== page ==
I rarely curse those missing 120 genes. They are like guests that didn’t show up to the party, and it’s their loss. But at that party, the guests also planned my daughter’s body. I imagine the genes—tens of thousands—like little architects, pouring over my daughter’s blue prints. The sapphire eyes. The sandy hair. The narrow feet.
The 120 genes that didn’t show up are responsible for her heart anomalies. They are responsible for her low-tone, which makes it harder for her to hold her body upright. They are responsible for her differently designed brain, which makes it harder for her to learn. Their absence is responsible for her febrile seizures and her slightly dilated kidneys and her smallness and her slow growth.
They are also responsible for the abnormal vertebrae, and perhaps because I come from a family of spine-fixers who cannot possibly fix my daughter’s spine, I hate those missing 120 genes most for the abnormal vertebrae. They make her back crooked in a way that no one who loves her can straighten. They make us rely on the amiable but otherwise-a-stranger spine doctor, who has now put his knife on the table. They—the abnormal vertebrae—underscore our ineptitude in healing my daughter, and thus, they underscore the powerlessness I feel, the power those truant 120 genes have over my daughter and our family.
We made a plan with the spine doctor—better imaging, more pictures, and then another meeting soon. Then maybe surgery. Probably surgery. Neither Justin nor I had the heart to ask, “What happens if?” As in, “What happens if we do nothing?” Both Justin and I sensed that we didn’t have the energy to hear those answers.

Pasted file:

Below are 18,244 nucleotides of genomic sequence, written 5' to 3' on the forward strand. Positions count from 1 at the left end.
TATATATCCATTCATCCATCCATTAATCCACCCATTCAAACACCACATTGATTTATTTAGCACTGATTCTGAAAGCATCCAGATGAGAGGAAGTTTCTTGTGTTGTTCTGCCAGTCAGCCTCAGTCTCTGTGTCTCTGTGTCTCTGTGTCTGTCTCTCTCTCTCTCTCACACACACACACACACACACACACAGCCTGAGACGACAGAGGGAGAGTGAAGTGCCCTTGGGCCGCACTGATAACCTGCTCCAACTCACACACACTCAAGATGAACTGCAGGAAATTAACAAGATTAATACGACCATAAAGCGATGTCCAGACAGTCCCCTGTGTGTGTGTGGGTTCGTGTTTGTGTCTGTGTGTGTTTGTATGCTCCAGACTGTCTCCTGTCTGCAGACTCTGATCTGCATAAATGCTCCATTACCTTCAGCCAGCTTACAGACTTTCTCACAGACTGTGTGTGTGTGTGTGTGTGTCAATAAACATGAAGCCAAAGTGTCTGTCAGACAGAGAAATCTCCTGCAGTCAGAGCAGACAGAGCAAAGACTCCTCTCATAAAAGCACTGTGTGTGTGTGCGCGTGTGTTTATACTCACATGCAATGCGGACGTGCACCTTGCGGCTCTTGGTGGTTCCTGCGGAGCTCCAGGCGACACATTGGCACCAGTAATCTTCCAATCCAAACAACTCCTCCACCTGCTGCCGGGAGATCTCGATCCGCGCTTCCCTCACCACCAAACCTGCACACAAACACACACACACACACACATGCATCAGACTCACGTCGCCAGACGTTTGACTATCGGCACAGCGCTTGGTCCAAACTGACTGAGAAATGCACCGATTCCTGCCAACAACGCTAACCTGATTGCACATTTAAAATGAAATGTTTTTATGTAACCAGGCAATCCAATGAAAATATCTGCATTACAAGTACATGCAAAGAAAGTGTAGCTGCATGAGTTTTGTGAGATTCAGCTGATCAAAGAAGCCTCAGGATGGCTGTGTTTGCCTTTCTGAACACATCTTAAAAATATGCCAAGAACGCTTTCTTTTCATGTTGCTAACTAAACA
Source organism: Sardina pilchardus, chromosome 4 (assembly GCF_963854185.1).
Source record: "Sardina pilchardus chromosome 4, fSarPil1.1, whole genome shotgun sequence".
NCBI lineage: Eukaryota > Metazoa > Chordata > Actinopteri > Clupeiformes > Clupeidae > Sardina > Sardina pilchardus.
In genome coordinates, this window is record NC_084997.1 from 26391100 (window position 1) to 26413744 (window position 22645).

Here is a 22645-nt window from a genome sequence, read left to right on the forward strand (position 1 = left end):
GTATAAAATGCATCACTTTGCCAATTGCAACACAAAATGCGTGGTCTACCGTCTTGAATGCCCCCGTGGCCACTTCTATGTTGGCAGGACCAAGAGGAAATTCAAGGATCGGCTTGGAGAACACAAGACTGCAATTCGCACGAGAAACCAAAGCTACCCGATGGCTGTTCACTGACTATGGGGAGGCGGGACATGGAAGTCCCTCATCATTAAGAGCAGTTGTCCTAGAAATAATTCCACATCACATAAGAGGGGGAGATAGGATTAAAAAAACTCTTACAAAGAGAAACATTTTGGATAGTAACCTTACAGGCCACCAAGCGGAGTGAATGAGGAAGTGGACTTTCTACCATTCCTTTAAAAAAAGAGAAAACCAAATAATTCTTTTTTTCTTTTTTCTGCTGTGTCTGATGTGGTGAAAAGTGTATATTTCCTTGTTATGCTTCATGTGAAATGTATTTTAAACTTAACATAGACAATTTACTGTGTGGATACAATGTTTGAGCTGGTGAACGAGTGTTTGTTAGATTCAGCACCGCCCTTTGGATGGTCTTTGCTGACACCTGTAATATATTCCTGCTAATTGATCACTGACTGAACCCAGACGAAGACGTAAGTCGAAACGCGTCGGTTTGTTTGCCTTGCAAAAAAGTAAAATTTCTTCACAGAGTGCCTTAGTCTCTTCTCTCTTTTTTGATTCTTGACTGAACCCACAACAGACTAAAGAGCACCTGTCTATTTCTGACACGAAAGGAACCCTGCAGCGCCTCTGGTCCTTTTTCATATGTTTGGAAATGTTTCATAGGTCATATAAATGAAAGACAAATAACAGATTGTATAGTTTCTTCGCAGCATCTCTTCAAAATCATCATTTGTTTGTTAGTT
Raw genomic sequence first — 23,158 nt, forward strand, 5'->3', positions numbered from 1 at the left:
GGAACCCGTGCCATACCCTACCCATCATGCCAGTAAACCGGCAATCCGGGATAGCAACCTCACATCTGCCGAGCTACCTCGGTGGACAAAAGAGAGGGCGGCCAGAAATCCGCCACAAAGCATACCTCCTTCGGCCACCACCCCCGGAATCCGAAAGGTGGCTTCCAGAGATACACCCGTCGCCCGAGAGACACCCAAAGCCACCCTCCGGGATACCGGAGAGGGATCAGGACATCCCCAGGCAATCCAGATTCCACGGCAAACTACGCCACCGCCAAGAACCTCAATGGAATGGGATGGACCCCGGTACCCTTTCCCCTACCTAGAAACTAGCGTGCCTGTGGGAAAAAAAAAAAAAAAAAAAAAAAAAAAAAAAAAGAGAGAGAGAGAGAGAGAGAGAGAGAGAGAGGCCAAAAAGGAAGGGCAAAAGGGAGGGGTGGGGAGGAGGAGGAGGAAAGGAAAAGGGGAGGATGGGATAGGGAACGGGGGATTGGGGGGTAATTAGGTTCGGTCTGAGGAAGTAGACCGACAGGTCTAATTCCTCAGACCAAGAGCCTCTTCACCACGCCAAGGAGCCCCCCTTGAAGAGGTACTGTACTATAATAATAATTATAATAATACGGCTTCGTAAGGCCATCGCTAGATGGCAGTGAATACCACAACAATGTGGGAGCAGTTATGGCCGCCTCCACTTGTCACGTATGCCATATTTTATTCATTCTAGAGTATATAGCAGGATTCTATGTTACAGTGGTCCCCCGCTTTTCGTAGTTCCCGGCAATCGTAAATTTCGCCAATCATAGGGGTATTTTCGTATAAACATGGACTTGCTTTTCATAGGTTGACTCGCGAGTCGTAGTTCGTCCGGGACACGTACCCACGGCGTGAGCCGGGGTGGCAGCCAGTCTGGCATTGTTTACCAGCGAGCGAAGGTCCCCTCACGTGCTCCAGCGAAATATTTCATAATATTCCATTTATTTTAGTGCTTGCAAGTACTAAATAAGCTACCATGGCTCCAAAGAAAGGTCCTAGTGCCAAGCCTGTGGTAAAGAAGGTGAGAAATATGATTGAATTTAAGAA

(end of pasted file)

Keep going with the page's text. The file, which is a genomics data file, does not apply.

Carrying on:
Then we bid farewell and took the girls to the aforementioned Korean & Japanese restaurant. But it was no longer a treat. It was a necessity—we were drained and famished and facing a two-hour drive home. Fiona was so spent she fell asleep on the 5-minute drive to the restaurant. Once at the table, she whined the whole time.
There was salmon sushi. There was an avocado roll. There was bibimbap. But it was all wedged in our mouths between appeasing a very cranky Fiona, who was also so hungry she ate her weight in rice, and a fussy Petra, who wanted to nurse and sleep. I held Petra close with one arm and used the other to shovel spicy rice into my mouth. With a napkin, I dabbed red sauce off Petra’s baby-pink onesie.
A word about where we were: we were near the campus of Dartmouth College. We were in a restaurant where kids pick over the remnants of sushi rolls while their parents discuss the virtues of Montessori school. Behind us, two people who must have been acquaintances spotted each other and started talking. A man said that he was picking up food because his family was getting their kitchen remodeled. A woman said she’d done the same last year, and wasn’t it a pain to have to eat out all the time. It was, he said. It was really a pain. They both commiserated over the difficulty of having to eat out so that you could get your kitchen remodeled.
With one baby on my boob, and the other baby miserable and whining in her highchair, and with all of us facing a two-hour drive home that night in the darkness and the fog, and facing another drive back six weeks after to take more pictures of my daughter’s spine, and another drive two weeks after that, to talk about the pictures with the spine doctor, and eventually surgery and then follow-ups and uncertainty about my daughter’s future ad nauseam, I very much wanted to live in a world where I could complain about the hassles of remodeling one’s kitchen.